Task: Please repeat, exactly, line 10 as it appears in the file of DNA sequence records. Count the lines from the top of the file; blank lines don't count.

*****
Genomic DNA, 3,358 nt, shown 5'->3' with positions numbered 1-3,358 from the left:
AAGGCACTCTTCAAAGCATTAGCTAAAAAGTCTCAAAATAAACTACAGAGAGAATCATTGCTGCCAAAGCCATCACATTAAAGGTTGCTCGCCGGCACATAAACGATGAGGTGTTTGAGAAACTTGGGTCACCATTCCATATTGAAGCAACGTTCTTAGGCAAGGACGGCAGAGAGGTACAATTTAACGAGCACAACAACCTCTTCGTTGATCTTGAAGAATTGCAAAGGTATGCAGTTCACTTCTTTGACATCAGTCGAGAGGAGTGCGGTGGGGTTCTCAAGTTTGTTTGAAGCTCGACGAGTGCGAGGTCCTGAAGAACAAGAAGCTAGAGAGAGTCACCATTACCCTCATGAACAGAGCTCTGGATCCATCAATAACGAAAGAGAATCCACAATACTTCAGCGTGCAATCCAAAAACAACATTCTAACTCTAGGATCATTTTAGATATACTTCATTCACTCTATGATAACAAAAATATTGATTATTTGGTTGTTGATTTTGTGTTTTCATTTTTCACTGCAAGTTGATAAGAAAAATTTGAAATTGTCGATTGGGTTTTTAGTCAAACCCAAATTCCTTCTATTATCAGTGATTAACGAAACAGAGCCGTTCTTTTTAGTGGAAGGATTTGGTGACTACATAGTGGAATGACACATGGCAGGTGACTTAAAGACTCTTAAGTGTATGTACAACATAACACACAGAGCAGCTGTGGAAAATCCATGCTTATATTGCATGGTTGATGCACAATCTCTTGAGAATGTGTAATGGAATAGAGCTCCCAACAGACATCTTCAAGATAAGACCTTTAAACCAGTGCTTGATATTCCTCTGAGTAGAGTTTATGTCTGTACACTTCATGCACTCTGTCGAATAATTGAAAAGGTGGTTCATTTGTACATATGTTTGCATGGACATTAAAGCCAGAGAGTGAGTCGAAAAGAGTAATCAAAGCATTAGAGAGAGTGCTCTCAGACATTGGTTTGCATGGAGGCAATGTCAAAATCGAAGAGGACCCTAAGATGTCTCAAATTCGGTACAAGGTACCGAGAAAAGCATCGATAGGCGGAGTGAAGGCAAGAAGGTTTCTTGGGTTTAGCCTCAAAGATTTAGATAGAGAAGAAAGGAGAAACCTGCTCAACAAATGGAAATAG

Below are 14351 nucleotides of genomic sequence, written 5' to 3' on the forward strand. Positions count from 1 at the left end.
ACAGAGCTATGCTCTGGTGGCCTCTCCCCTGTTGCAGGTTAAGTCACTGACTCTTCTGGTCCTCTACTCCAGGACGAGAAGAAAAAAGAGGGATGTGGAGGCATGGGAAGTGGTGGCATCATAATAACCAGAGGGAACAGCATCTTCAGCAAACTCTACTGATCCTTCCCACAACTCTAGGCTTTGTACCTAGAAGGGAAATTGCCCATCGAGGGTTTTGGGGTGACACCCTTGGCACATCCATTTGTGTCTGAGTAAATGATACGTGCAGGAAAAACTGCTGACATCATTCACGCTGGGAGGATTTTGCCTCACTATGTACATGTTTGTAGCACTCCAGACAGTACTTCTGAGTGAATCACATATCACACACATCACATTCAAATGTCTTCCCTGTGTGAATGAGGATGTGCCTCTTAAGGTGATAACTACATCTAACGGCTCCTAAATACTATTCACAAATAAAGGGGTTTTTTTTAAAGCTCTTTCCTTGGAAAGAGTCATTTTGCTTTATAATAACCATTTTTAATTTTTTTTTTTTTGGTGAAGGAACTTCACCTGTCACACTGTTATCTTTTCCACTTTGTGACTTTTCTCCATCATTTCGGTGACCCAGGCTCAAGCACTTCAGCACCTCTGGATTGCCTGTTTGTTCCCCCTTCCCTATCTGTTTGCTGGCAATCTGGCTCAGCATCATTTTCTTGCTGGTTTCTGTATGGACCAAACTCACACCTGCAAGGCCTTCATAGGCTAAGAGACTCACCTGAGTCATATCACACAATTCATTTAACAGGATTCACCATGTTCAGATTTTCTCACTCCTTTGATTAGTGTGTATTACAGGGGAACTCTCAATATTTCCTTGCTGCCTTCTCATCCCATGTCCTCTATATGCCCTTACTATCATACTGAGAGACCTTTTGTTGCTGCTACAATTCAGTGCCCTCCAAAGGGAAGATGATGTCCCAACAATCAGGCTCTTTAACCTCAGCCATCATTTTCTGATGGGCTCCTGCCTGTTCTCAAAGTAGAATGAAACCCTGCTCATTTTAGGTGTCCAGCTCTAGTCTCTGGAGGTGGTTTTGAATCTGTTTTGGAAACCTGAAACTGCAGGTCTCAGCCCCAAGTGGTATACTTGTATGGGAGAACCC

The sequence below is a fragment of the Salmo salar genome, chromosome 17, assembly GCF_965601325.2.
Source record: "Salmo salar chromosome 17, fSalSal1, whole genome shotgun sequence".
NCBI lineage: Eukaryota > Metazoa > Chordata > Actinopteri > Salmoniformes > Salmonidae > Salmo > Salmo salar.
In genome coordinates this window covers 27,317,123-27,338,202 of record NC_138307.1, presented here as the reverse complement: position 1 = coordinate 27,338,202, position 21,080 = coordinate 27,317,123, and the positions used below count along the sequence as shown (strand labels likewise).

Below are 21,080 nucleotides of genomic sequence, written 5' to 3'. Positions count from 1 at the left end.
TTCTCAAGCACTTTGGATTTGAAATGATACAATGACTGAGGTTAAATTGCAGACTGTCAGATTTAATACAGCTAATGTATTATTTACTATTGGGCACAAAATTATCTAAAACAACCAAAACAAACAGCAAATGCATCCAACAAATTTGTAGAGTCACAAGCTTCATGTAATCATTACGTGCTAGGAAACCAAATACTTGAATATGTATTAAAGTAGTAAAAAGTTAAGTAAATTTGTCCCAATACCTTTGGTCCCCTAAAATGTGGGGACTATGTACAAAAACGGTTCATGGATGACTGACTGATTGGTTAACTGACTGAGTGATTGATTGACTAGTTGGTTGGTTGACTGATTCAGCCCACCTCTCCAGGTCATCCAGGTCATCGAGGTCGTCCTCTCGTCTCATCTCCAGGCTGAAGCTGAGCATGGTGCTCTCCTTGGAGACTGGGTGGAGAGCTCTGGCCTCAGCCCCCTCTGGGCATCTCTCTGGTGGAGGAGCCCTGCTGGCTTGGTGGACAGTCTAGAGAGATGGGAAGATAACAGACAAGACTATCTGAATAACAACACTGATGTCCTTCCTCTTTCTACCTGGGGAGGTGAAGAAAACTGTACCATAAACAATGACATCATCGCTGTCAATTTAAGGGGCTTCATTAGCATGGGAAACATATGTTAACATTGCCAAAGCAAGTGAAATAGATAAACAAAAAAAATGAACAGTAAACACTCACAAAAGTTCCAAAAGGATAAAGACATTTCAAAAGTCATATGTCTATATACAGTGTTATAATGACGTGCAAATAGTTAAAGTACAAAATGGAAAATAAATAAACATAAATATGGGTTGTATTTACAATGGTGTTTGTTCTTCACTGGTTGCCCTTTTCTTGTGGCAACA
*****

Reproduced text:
TTCTCAAGCACTTTGGATTTGAAATGATACAATGACTGAGGTTAAATTGCAGACTGTCAGATTTAATACAGCTAATGTATTATTTACTATTGGGCACAAAATTATCTAAAACAACCAAAACAAACAGCAAATGCATCCAACAAATTTGTAGAGTCACAAGCTTCATGTAATCATTACGTGCTAGGAAACCAAATACTTGAATATGTATTAAAGTAGTAAAAAGTTAAGTAAATTTGTCCCAATACCTTTGGTCCCCTAAAATGTGGGGACTATGTACAAAAACGGTTCATGGATGACTGACTGATTGGTTAACTGACTGAGTGATTGATTGACTAGTTGGTTGGTTGACTGATTCAGCCCACCTCTCCAGGTCATCCAGGTCATCGAGGTCGTCCTCTCGTCTCATCTCCAGGCTGAAGCTGAGCATGGTGCTCTCCTTGGAGACTGGGTGGAGAGCTCTGGCCTCAGCCCCCTCTGGGCATCTCTCTGGTGGAGGAGCCCTGCTGGCTTGGTGGACAGTCTAGAGAGATGGGAAGATAACAGACAAGACTATCTGAATAACAACACTGATGTCCTTCCTCTTTCTACCTGGGGAGGTGAAGAAAACTGTACCATAAACAATGACATCATCGCTGTCAATTTAAGGGGCTTCATTAGCATGGGAAACATATGTTAACATTGCCAAAGCAAGTGAAATAGATAAACAAAAAAAATGAACAGTAAACACTCACAAAAGTTCCAAAAGGATAAAGACATTTCAAAAGTCATATGTCTATATACAGTGTTATAATGACGTGCAAATAGTTAAAGTACAAAATGGAAAATAAATAAACATAAATATGGGTTGTATTTACAATGGTGTTTGTTCTTCACTGGTTGCCCTTTTCTTGTGGCAACA